Aside from irritation at his own inability to come to a decision about his future, Matthew seems happy with the arrangement: he loves the house and acting as the couple’s private chef, and shopping for the ingredients for gourmet meals. He’s also fond of Chloe, feeling that they have a mutual empathy and appreciation of the finer things in life. So it’s a personal affront as well as a moral dilemma about loyalty to his cousin when it comes to suspect that, when she drives down to the town, it’s not to attend her yoga class.
As tensions mount with the summer heat, and as more of the past resentments between the cousins are revealed, the reader is constantly reassessing the question posed by the title: who is really the fall guy? The close third person point of view, along with the perfectly calibrated hints and red herrings, might lead us to side with Matthew, but for how long? Tagged as a psychological thriller it doesn’t seem so until the run-up to the surprising finale, but it’s certainly a page turner from the start. Thanks to Jonathan Cape for my review copy.
The father of her unborn child is named in the first sentence: seventeen-year-old Martin Toppy, the son of a famous Traveller whom she’s been teaching to read. When the sickness abates sufficiently for her to leave the house, Melody visits the “halting site” where another teenager, Mary Crothery, informs her that the Toppy family have taken to the road. Assisting Mary with her literacy, a friendship develops between the two women founded on shared loneliness and a mutual drive to protect. Like Melody, Mary is persona non grata in her community, having left a marriage arranged to unite two powerful Traveller tribes. Although not punished as harshly as she would have been a generation previously, Catholic Ireland still needs to express its disapproval of Melody’s condition. But a brick through the window is nothing compared with the violent feud that results from Mary’s transgression and leaves her fighting for her life.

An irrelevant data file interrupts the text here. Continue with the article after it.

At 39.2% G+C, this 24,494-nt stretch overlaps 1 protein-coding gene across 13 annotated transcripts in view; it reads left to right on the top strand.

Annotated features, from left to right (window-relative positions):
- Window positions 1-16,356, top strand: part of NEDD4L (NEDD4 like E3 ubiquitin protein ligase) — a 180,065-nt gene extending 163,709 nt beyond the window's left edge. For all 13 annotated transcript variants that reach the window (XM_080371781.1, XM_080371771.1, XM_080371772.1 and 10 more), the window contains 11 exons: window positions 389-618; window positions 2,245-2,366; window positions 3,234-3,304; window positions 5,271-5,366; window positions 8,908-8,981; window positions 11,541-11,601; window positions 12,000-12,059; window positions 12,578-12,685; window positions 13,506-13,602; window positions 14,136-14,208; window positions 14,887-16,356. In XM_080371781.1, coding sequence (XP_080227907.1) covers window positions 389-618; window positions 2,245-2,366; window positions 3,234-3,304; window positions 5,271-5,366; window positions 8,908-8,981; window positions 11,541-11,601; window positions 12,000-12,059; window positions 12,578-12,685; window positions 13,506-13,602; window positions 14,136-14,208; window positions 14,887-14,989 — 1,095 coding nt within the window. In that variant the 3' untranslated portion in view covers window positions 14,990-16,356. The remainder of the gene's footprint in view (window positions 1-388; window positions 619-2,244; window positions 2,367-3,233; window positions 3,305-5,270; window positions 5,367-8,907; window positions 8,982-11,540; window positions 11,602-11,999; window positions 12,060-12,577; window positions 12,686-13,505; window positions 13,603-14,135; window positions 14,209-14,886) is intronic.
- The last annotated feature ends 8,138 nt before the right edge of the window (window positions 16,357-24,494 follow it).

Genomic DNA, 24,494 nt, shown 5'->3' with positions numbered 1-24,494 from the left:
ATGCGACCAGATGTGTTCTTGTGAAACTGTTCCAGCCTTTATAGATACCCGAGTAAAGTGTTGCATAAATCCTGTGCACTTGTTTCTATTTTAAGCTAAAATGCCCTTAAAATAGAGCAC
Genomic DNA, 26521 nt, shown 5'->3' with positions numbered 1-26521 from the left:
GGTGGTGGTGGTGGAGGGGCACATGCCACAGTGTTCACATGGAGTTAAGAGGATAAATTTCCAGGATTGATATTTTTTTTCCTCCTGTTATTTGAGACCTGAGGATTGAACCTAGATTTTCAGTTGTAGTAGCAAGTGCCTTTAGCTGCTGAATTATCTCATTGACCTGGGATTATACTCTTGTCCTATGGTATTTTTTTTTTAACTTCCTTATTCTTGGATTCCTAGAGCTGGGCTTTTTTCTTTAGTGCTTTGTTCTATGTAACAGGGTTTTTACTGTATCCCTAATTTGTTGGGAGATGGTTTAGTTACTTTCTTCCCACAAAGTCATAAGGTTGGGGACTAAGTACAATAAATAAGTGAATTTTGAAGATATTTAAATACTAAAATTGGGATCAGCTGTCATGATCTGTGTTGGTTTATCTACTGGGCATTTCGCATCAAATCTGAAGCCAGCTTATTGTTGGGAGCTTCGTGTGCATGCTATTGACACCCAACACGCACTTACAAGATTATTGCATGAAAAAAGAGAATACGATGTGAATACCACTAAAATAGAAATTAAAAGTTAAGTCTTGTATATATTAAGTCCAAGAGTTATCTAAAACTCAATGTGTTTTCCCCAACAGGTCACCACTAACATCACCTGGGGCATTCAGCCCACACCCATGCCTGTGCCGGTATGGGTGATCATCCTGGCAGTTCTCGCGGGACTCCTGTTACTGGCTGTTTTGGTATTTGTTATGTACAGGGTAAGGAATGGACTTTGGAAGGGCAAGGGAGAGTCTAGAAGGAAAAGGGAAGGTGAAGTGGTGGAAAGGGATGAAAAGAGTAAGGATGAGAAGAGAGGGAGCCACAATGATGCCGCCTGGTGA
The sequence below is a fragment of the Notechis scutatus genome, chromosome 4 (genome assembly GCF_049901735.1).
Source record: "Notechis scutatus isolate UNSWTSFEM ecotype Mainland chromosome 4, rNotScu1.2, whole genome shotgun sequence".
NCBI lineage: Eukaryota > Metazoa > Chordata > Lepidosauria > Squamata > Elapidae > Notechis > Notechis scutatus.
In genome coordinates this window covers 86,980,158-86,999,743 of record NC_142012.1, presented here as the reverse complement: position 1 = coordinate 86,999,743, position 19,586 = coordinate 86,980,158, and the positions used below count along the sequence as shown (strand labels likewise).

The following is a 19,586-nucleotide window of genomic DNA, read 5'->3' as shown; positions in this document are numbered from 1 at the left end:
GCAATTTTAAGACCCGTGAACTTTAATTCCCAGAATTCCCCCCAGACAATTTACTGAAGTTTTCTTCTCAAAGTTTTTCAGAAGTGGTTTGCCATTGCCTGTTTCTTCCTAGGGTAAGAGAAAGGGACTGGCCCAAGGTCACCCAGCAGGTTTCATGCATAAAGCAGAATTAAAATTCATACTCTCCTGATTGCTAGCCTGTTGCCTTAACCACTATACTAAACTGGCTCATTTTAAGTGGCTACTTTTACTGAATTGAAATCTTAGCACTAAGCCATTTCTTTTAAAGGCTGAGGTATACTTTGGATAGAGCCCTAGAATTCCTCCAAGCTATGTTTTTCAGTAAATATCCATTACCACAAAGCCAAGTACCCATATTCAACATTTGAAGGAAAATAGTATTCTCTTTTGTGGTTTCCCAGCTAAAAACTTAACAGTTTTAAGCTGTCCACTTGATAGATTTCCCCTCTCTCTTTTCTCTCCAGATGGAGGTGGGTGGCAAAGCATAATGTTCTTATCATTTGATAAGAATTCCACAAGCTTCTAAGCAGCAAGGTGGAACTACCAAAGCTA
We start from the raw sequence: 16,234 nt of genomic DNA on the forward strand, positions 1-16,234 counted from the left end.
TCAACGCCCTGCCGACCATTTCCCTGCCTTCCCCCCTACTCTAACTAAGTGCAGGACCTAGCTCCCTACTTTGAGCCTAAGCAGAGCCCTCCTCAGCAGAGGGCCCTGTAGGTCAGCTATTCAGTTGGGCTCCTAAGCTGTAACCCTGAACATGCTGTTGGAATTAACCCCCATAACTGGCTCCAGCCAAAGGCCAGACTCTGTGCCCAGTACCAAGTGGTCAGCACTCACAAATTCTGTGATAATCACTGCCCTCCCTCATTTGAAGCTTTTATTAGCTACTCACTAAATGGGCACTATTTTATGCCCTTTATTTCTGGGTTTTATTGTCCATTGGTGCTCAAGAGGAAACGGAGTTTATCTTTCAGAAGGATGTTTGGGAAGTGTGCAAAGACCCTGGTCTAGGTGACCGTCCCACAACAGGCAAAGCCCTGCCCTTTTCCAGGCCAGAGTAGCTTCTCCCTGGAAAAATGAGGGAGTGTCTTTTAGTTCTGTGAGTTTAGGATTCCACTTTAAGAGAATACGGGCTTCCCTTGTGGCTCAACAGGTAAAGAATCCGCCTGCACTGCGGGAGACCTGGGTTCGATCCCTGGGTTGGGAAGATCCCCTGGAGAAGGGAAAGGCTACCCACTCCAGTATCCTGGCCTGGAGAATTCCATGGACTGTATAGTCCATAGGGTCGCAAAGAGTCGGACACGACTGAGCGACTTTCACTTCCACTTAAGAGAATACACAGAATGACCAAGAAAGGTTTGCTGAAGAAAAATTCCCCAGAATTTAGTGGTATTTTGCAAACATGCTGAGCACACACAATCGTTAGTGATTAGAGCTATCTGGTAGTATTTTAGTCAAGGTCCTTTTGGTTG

All We Shall Know is a beautifully crafted and thought-provoking novel with an ending that took me by surprise. If it dwells a little too long on Melody’s decrepitude, there are compensations in the subtlety of the erotic tinge to her friendships with both Mary and Breedie, and in the disclosure of her mother’s death. Thanks to Doubleday for my review copy.